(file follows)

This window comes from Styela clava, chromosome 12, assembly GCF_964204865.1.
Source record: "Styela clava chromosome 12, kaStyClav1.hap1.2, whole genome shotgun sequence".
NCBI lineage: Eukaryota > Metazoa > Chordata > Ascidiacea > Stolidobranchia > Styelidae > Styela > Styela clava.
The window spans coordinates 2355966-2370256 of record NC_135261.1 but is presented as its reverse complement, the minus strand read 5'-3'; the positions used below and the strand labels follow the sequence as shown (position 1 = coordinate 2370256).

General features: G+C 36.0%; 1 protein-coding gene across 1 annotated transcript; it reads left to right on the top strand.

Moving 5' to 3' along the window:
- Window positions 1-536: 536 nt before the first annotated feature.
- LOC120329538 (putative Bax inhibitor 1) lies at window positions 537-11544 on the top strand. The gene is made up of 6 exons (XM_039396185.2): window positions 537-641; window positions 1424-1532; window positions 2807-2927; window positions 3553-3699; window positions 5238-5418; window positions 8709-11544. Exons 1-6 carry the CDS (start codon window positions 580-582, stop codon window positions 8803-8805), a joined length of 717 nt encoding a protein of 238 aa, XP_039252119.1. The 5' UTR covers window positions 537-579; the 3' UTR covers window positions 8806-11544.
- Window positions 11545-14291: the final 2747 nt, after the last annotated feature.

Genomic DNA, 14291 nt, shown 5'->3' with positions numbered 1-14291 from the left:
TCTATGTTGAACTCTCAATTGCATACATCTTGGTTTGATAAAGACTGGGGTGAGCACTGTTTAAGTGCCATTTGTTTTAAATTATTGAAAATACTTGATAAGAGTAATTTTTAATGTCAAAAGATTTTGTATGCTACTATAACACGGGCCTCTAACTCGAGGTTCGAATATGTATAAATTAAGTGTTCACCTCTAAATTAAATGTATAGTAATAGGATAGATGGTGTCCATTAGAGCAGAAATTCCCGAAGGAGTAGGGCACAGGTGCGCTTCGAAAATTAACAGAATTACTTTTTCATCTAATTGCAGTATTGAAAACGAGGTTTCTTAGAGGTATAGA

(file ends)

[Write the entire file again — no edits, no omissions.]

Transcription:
This window comes from Styela clava, chromosome 12, assembly GCF_964204865.1.
Source record: "Styela clava chromosome 12, kaStyClav1.hap1.2, whole genome shotgun sequence".
NCBI lineage: Eukaryota > Metazoa > Chordata > Ascidiacea > Stolidobranchia > Styelidae > Styela > Styela clava.
The window spans coordinates 2355966-2370256 of record NC_135261.1 but is presented as its reverse complement, the minus strand read 5'-3'; the positions used below and the strand labels follow the sequence as shown (position 1 = coordinate 2370256).

General features: G+C 36.0%; 1 protein-coding gene across 1 annotated transcript; it reads left to right on the top strand.

Moving 5' to 3' along the window:
- Window positions 1-536: 536 nt before the first annotated feature.
- LOC120329538 (putative Bax inhibitor 1) lies at window positions 537-11544 on the top strand. The gene is made up of 6 exons (XM_039396185.2): window positions 537-641; window positions 1424-1532; window positions 2807-2927; window positions 3553-3699; window positions 5238-5418; window positions 8709-11544. Exons 1-6 carry the CDS (start codon window positions 580-582, stop codon window positions 8803-8805), a joined length of 717 nt encoding a protein of 238 aa, XP_039252119.1. The 5' UTR covers window positions 537-579; the 3' UTR covers window positions 8806-11544.
- Window positions 11545-14291: the final 2747 nt, after the last annotated feature.

Genomic DNA, 14291 nt, shown 5'->3' with positions numbered 1-14291 from the left:
TCTATGTTGAACTCTCAATTGCATACATCTTGGTTTGATAAAGACTGGGGTGAGCACTGTTTAAGTGCCATTTGTTTTAAATTATTGAAAATACTTGATAAGAGTAATTTTTAATGTCAAAAGATTTTGTATGCTACTATAACACGGGCCTCTAACTCGAGGTTCGAATATGTATAAATTAAGTGTTCACCTCTAAATTAAATGTATAGTAATAGGATAGATGGTGTCCATTAGAGCAGAAATTCCCGAAGGAGTAGGGCACAGGTGCGCTTCGAAAATTAACAGAATTACTTTTTCATCTAATTGCAGTATTGAAAACGAGGTTTCTTAGAGGTATAGA